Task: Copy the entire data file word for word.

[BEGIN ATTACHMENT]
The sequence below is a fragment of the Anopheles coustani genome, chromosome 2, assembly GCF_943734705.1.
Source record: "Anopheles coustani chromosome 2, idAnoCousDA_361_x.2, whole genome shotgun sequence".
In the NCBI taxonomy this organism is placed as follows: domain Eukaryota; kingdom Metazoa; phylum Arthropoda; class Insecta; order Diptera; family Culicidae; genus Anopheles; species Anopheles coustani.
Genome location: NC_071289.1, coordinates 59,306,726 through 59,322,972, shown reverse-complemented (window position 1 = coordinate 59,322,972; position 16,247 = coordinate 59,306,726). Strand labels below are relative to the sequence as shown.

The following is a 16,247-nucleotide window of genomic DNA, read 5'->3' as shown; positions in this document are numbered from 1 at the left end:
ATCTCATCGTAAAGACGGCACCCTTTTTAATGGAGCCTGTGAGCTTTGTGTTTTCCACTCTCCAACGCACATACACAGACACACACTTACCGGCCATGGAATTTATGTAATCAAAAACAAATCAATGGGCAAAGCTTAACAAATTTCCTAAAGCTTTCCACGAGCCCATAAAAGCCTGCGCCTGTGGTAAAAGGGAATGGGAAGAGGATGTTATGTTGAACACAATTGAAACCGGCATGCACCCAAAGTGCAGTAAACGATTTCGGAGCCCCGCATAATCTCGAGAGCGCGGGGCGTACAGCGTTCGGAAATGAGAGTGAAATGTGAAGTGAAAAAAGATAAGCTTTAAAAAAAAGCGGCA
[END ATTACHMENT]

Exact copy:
The sequence below is a fragment of the Anopheles coustani genome, chromosome 2, assembly GCF_943734705.1.
Source record: "Anopheles coustani chromosome 2, idAnoCousDA_361_x.2, whole genome shotgun sequence".
In the NCBI taxonomy this organism is placed as follows: domain Eukaryota; kingdom Metazoa; phylum Arthropoda; class Insecta; order Diptera; family Culicidae; genus Anopheles; species Anopheles coustani.
Genome location: NC_071289.1, coordinates 59,306,726 through 59,322,972, shown reverse-complemented (window position 1 = coordinate 59,322,972; position 16,247 = coordinate 59,306,726). Strand labels below are relative to the sequence as shown.

The following is a 16,247-nucleotide window of genomic DNA, read 5'->3' as shown; positions in this document are numbered from 1 at the left end:
ATCTCATCGTAAAGACGGCACCCTTTTTAATGGAGCCTGTGAGCTTTGTGTTTTCCACTCTCCAACGCACATACACAGACACACACTTACCGGCCATGGAATTTATGTAATCAAAAACAAATCAATGGGCAAAGCTTAACAAATTTCCTAAAGCTTTCCACGAGCCCATAAAAGCCTGCGCCTGTGGTAAAAGGGAATGGGAAGAGGATGTTATGTTGAACACAATTGAAACCGGCATGCACCCAAAGTGCAGTAAACGATTTCGGAGCCCCGCATAATCTCGAGAGCGCGGGGCGTACAGCGTTCGGAAATGAGAGTGAAATGTGAAGTGAAAAAAGATAAGCTTTAAAAAAAAGCGGCA